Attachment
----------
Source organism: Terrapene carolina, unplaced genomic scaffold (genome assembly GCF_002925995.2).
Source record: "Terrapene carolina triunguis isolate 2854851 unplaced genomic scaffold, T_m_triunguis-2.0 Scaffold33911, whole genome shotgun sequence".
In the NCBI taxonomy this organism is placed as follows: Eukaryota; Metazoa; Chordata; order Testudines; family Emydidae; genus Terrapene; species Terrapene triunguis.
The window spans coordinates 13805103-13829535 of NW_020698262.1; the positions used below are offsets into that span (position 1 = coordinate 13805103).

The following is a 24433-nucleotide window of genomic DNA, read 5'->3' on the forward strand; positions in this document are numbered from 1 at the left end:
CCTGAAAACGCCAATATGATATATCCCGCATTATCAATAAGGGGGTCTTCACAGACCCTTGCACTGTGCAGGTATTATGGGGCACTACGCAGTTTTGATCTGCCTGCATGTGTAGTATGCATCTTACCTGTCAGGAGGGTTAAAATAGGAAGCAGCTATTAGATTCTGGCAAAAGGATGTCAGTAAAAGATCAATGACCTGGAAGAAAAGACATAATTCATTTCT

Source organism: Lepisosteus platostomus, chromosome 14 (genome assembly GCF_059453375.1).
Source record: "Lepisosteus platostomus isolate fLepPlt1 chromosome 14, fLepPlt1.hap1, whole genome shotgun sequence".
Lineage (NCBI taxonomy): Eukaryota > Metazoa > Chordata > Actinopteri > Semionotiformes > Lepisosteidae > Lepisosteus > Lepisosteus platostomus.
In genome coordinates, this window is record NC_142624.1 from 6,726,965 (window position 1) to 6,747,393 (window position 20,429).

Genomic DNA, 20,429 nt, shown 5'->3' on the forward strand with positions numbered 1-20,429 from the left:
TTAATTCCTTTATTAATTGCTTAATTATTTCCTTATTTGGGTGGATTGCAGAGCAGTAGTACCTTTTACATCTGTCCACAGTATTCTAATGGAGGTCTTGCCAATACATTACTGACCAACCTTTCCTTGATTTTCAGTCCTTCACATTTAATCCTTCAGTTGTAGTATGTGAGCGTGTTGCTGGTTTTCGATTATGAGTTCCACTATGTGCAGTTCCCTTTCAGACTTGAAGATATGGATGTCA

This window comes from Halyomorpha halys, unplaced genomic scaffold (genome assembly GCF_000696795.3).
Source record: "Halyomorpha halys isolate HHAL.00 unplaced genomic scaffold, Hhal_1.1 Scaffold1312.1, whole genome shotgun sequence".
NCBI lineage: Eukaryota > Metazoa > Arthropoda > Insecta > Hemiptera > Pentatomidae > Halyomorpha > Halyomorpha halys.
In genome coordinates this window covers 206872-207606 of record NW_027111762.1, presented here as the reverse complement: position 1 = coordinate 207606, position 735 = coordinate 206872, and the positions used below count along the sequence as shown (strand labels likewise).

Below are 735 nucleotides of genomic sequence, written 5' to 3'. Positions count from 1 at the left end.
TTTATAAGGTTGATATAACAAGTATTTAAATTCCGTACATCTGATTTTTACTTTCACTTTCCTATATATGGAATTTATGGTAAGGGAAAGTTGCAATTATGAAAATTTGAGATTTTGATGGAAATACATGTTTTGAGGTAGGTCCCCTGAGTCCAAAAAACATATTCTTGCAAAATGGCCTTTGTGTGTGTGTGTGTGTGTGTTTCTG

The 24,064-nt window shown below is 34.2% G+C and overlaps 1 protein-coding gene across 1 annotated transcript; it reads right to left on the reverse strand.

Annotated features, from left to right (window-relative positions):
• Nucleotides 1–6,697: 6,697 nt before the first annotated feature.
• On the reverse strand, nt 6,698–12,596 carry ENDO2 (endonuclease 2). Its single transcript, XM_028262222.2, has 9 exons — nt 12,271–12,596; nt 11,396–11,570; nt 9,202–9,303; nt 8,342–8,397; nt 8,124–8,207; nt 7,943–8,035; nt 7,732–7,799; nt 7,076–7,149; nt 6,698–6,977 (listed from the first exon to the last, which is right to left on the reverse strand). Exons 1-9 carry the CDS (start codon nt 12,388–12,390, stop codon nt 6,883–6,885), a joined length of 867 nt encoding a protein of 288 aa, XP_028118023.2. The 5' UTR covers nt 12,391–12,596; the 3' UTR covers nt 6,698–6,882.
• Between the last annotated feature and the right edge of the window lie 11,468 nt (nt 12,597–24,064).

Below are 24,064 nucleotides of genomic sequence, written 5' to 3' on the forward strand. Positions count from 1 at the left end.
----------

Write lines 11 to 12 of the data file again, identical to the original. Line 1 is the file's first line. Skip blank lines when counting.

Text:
Genomic DNA, 20,429 nt, shown 5'->3' on the forward strand with positions numbered 1-20,429 from the left:
TTAATTCCTTTATTAATTGCTTAATTATTTCCTTATTTGGGTGGATTGCAGAGCAGTAGTACCTTTTACATCTGTCCACAGTATTCTAATGGAGGTCTTGCCAATACATTACTGACCAACCTTTCCTTGATTTTCAGTCCTTCACATTTAATCCTTCAGTTGTAGTATGTGAGCGTGTTGCTGGTTTTCGATTATGAGTTCCACTATGTGCAGTTCCCTTTCAGACTTGAAGATATGGATGTCA